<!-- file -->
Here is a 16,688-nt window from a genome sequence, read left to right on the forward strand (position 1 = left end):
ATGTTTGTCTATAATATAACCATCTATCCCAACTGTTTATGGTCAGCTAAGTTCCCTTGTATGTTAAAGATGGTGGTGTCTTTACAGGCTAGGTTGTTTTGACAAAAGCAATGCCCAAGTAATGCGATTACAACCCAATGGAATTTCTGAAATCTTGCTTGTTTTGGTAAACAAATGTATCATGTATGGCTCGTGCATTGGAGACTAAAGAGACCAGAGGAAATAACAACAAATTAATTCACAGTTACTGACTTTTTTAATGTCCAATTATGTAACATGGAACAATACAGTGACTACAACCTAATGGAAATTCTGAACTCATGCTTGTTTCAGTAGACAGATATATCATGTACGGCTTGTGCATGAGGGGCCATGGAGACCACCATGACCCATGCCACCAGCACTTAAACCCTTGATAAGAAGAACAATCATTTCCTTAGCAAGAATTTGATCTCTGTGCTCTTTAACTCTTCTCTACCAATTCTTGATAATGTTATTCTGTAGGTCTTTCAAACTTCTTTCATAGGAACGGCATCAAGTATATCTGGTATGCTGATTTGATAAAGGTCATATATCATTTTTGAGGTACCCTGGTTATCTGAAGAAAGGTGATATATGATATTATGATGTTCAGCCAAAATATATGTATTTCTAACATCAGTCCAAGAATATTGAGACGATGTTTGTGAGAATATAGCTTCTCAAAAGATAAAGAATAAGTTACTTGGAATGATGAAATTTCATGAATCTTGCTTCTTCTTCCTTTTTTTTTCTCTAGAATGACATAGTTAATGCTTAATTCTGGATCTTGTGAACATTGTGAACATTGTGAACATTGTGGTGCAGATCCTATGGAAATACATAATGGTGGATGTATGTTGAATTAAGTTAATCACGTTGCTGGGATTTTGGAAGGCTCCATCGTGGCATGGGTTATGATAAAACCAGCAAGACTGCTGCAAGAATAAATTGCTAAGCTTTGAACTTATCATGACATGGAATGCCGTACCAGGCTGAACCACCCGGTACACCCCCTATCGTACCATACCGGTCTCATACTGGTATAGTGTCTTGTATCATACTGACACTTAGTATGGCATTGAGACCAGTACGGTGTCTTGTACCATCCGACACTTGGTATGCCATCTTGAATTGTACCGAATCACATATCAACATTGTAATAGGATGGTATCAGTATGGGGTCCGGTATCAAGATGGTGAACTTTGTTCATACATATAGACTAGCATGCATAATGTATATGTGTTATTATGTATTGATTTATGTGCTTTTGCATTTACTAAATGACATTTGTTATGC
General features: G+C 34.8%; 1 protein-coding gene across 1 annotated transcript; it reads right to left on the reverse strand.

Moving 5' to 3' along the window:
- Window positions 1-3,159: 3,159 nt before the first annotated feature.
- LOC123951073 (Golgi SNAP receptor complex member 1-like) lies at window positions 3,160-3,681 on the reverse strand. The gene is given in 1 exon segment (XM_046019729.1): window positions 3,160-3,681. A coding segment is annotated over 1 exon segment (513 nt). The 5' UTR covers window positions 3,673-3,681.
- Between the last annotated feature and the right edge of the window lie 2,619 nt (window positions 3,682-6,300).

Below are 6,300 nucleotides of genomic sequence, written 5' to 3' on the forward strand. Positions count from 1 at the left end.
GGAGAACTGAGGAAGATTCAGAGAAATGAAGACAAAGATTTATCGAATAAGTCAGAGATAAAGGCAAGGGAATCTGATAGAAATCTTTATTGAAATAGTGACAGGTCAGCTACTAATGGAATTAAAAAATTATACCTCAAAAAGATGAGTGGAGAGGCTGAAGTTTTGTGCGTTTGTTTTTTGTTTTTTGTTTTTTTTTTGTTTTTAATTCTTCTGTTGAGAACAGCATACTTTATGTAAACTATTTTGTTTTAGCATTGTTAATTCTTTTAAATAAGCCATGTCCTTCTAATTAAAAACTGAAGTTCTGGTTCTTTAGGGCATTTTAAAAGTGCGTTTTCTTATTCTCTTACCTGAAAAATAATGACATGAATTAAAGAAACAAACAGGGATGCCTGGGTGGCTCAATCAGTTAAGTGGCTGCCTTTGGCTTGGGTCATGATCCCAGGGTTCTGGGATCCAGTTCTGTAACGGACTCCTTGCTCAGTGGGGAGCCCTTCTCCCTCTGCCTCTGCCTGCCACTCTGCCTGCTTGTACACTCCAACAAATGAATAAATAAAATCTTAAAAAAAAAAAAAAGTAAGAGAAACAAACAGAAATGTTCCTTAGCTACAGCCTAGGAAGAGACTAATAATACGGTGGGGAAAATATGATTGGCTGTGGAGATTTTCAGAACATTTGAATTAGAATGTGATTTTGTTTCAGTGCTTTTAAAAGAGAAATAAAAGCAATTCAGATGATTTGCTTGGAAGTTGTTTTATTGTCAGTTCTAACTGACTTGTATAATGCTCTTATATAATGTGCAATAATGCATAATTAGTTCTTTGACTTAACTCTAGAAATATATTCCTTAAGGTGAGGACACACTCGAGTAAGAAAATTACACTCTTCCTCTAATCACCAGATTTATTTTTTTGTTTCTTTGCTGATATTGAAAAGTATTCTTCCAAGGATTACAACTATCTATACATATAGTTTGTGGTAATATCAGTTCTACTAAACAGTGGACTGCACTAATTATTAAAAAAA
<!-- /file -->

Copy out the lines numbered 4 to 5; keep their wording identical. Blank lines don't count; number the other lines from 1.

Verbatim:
Moving 5' to 3' along the window:
- Window positions 1-3,159: 3,159 nt before the first annotated feature.